The Moons of Sunna 1st Sunna / 11th July – 28th Sunna / August 7th 2016

The Moons of Sunna 1st Sunna / 11th July – 28th Sunna / August 7th 2016

Soleil levant derrière les montagnes


July 19th: Bright Moon. (For the Celestial Mother).

Aug 2nd: Dark Moon. (For the Great Mother).

Aug 6th: (4 days after the Dark Moon): Crescent Moon. (For the Holy Daughter).

Sacred Month of Sunna July 11 – August 7th

Sacred Month of Sunna July 11 – August 7th

This is a Clan Jana named month.

Sól’s themes are the sun, blessings, cycles, healing, movement, and travel.  Her symbols are gold or yellow colored items, [chariots] and horses.  “Sól (Old Norse ‘Sun’) or Sunna (Old High German, and existing as an Old Norse and Icelandic synonym: see Wiktionary sunna, ‘Sun’) is the Sun personified in Germanic mythology.” [1] As the northern hemisphere approaches late spring, Sól’s inspiring light and warmth are welcome and notable. “Sól drives the chariot of the Sun across the sky every day pulled by the horses Alsviðr (‘Very Fast’) and Arvakr (‘Early Rising’)” [2], giving Her additional connections with movement and safe travel.

“This date marks the return of the Midnight Sun, a ‘day’ for Norwegians that will actually last for ten weeks, emphasizing Sól’s power. Correspondingly, people’s activity level increases around the clock, as they sleep less to adjust to the change in earth’s cycle. So, when your inner resources lag or you’re out of kilter with natural or biological clocks, turn to Sól for assistance.

Wear gold or yellow items to tune into Her vibrations, and get out in Sól’s sunlight today (if the weather cooperates). It’s very healthy and naturally generates more of Sól’s positive energy for anything you undertake.

It’s an excellent day to take a short trip anywhere. If you enjoy horseback riding and have a stable nearby, take a jaunt and ride with Sól and the wind at your back. Alternatively, use ‘horse power’ and take a short drive in your car!”

(Patricia Telesco, “365 Goddess: a daily guide to the magic and inspiration of the goddess”.)

Interestingly enough, in Norse mythology, the Sun is female while the Moon is male. When the world was created from the body of the dead giant Ymir by the triad of OdinVili and Ve, the Sun, Moon and Stars were made from the gathered sparks that shot forth from Muspellsheim, the Land of Fire.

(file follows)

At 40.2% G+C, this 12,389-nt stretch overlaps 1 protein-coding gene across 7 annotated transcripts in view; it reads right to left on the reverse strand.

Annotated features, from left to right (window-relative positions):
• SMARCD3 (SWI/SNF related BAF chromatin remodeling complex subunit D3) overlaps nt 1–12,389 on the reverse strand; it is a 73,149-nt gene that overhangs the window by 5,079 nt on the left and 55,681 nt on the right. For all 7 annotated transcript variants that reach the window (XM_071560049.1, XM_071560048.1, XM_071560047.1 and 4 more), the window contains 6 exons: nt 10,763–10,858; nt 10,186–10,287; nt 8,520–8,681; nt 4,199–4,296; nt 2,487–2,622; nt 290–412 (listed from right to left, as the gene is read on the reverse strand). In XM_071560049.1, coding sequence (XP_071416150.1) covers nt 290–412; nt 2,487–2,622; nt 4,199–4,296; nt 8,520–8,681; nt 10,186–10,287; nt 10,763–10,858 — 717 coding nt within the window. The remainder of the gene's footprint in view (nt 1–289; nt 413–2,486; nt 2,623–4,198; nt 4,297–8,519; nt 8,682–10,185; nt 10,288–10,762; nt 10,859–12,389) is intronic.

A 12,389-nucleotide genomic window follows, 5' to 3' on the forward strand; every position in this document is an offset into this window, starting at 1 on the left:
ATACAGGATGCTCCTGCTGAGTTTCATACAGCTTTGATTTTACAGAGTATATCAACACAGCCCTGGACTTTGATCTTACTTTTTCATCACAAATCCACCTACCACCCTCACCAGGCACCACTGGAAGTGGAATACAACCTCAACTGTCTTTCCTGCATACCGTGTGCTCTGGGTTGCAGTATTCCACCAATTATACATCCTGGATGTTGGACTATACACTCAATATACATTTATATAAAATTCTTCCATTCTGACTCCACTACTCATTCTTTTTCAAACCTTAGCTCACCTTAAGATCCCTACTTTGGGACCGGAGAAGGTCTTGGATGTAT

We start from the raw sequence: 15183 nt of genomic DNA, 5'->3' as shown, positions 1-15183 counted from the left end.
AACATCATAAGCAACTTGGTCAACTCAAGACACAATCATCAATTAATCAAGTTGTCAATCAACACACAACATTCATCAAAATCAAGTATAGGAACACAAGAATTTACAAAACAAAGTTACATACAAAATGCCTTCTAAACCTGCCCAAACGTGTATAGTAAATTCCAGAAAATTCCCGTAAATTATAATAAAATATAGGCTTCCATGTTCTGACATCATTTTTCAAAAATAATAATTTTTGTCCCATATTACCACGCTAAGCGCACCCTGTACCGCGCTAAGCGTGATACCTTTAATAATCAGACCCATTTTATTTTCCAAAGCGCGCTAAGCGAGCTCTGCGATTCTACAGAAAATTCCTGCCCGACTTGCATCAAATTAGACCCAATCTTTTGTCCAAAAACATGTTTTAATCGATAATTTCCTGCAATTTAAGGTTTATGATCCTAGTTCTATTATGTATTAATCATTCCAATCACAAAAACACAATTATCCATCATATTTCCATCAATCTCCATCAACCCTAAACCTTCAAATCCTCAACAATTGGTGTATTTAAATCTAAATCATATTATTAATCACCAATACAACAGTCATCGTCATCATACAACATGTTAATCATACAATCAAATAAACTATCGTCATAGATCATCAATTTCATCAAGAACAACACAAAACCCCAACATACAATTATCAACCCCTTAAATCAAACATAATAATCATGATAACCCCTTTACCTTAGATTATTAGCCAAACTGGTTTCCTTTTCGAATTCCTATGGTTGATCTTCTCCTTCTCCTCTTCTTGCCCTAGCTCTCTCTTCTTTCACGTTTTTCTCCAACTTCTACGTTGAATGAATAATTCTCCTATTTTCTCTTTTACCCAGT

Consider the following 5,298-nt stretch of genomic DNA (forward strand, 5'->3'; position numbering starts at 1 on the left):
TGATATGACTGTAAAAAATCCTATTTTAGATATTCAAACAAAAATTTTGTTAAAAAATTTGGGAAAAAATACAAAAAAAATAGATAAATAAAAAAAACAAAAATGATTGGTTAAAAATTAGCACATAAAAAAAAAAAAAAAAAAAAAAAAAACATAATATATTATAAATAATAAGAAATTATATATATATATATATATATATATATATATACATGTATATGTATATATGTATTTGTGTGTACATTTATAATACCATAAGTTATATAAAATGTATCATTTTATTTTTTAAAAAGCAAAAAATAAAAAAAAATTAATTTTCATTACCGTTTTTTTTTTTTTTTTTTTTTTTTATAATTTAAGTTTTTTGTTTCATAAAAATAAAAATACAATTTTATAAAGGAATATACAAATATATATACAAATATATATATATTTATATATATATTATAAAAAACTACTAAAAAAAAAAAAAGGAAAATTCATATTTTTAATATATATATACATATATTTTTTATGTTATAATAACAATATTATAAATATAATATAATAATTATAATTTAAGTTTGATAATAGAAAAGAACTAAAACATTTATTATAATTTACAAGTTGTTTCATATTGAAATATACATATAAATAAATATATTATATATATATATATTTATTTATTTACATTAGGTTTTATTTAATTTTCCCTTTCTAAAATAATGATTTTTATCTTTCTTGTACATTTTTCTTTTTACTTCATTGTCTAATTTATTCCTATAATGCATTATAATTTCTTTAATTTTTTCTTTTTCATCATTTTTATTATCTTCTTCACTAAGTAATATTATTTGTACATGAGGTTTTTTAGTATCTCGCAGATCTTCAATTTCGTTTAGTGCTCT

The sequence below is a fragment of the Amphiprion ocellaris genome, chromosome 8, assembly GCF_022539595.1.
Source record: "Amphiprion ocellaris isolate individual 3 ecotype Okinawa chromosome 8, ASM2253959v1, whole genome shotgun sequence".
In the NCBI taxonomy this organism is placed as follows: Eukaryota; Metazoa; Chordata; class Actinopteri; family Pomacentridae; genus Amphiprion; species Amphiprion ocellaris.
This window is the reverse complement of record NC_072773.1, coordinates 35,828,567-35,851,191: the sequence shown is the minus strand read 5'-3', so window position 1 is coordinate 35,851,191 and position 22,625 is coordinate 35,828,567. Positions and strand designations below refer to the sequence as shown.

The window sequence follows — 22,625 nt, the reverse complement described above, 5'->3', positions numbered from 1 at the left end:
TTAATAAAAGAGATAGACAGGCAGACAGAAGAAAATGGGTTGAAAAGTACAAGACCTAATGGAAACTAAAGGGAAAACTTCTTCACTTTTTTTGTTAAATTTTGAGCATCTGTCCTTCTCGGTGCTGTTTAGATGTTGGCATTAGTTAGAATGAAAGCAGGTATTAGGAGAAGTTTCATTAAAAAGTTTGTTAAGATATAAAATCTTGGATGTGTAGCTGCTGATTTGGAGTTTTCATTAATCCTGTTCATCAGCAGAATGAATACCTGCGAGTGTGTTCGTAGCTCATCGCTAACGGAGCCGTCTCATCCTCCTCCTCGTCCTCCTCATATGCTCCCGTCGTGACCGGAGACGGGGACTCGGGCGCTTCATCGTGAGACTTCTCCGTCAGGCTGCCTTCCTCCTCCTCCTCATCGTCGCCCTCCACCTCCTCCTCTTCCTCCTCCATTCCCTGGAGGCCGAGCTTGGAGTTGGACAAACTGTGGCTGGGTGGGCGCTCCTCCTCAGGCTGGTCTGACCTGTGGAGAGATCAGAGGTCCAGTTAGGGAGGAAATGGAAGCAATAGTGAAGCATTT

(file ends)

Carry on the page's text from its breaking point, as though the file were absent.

Sunna is the Norse Goddess of the Sun, also known as Sól – though some hold that Sól is the mother and Sunna Her daughter.  As Sunna, She is a healer as seen in one of the two Merseburg Incantations(the “horse cure”) written in the 9th or 10th century CE, which attests that Sunna is the sister of Sinthgunt. In Norse mythology, Sól is attested in the Poetic Edda, compiled in the 13th century from earlier traditional sources, and the Prose Edda, written in the 13th century by Snorri Sturluson.  In both the Poetic Edda and the Prose Edda She is described as the sister of the personified moon, Máni, is the daughter of Mundilfæri, and is at times referred to as Álfröðull. [3] [4]


“Sunna -‘Mistress of the Sun,’ the ancient Scandinavians used to sing, ‘sits on a bare stone and spins on Her golden distaff for the hour before the sun rises.’  To the people of the north, as to many others, the bright day-bringing star was feminine, the Goddess Sunna – still honored whenever we point to the sun.

Her people said that Sunna lived at first on earth; She was such a beautiful child that Her father, Mundilfæri, named Her after the most brilliant star.  But such presumption annoyed the gods of Asgard.  They took Sunna from earth to Her namesake, where She forever after rode the chariot of day.  Pulling Her were divine horses…under their harnesses were bags of wind that cooled them and the earth as they traveled with their mistress through the sky.  Likewise Sunna carried the shield Svalin(‘cool’), which protected the earth from too intense contact with Her rays.

Sunna was not really immortal, for like other Scandinavian gods, She was doomed to die at Ragnarök, the end of the universe.  She was said to be constantly chased through the sky by the Fenris-wolf Sköll, offspring of a female giant (it is said that sometimes he comes so close that he is able to take a bite out of the Sun, causing an eclipse. [5]); on the last day he would catch Her and devour Her.  But say the eddas, ‘one beaming daughter the bright Sunna bears before She is swallowed,’ and this new sun daughter would take Her mother’s place in the new sky following the destruction of Sunna’s realm.  (When the world is destroyed, a new world shall be born, a world of peace and love, and the Sun’s bright daughter shall outshine Her mother. [6])